Ah the classic, "Your body evolved to let you know when things will kill you". That's usually a successful evolutionary process.
'evolving' as a verb is incredibly misleading. There is no active process that is 'evolving'. The body didn't 'realize' that this was useful so it kept it. There was no 'success'. We're merely looking at survival bias.
When scientists say that X is probably because of evolution, they don't really explain how X happened. Just a random genetic copying error, not anything exciting. Instead, they are saying that 'not X' has disappeared because those individuals had a higher chance to die before reproducing.
Saying "they evolved to..." is just short hand for "others were more likely to die so X won out".
And by that I don't mean that you made a bad choice, just when the terms were introduced.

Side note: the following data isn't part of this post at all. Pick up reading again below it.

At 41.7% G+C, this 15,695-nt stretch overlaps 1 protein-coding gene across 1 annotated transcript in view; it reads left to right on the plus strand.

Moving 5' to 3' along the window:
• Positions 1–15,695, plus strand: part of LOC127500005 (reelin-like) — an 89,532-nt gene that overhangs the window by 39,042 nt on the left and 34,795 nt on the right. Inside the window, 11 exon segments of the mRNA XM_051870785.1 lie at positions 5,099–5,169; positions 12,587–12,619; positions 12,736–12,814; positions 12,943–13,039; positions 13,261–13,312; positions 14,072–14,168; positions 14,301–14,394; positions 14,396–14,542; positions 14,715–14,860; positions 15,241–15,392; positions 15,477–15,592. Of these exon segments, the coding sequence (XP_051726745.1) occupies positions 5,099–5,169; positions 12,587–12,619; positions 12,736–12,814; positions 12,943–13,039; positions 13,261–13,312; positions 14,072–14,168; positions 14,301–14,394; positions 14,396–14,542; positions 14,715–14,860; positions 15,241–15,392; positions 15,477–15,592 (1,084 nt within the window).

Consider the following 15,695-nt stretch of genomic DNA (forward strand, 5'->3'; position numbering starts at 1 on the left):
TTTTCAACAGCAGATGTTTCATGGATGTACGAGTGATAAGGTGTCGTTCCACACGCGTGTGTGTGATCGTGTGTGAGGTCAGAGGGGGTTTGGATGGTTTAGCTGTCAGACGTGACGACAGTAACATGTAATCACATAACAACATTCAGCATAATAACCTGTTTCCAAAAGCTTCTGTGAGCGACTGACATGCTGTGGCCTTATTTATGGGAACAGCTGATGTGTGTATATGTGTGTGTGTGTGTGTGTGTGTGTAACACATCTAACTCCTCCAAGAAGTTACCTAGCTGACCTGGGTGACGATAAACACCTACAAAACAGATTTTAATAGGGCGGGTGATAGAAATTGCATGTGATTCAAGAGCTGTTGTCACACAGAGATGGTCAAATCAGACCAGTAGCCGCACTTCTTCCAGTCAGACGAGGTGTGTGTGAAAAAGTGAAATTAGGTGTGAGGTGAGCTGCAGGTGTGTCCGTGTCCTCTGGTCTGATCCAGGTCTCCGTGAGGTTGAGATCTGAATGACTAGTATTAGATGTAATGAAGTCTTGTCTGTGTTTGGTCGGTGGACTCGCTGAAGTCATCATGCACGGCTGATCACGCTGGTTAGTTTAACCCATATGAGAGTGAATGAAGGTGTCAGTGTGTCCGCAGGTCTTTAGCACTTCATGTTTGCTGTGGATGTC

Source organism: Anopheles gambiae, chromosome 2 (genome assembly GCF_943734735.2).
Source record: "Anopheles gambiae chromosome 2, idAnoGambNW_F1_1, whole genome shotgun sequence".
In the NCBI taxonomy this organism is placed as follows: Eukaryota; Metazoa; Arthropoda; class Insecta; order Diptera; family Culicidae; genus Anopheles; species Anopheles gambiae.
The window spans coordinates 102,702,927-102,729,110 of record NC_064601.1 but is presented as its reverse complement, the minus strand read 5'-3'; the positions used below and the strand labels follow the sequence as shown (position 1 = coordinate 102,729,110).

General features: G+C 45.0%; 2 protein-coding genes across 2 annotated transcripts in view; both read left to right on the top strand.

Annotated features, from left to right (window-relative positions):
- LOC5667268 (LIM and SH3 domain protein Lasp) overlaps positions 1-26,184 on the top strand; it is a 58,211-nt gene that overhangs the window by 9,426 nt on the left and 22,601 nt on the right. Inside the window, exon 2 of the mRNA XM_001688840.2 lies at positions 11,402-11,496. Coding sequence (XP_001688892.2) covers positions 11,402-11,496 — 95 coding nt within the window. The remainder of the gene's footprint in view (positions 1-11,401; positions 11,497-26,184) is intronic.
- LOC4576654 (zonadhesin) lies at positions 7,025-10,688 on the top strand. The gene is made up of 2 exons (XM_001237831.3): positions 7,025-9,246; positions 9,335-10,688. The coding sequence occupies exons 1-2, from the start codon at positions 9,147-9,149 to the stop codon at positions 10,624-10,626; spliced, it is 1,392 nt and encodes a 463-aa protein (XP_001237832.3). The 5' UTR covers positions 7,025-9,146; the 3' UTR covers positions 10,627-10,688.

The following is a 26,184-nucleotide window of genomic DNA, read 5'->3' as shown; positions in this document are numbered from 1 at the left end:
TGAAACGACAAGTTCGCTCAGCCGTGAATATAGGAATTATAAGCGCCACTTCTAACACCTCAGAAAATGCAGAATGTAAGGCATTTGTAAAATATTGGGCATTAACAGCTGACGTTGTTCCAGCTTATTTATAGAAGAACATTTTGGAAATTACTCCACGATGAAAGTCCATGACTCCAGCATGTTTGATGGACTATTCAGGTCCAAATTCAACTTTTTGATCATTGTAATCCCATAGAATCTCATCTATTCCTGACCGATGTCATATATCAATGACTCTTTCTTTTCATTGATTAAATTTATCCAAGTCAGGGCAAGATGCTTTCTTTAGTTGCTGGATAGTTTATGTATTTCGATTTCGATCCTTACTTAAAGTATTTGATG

The paper mentions that in 1977 a Robert Crabtree predicted that copper(I) would be a likely coordination site. Copper is a pretty reactive metal when it comes to sulfur, and lets it do all sorts of stuff.
Here is a tangentially related post from In The Pipeline:
Which discusses some derivatives of selenium, the element directly below sulfur on the periodic table.
From personal experience, you can get used to the way sulfur compounds smell. Amines, and other functional groups stay vile.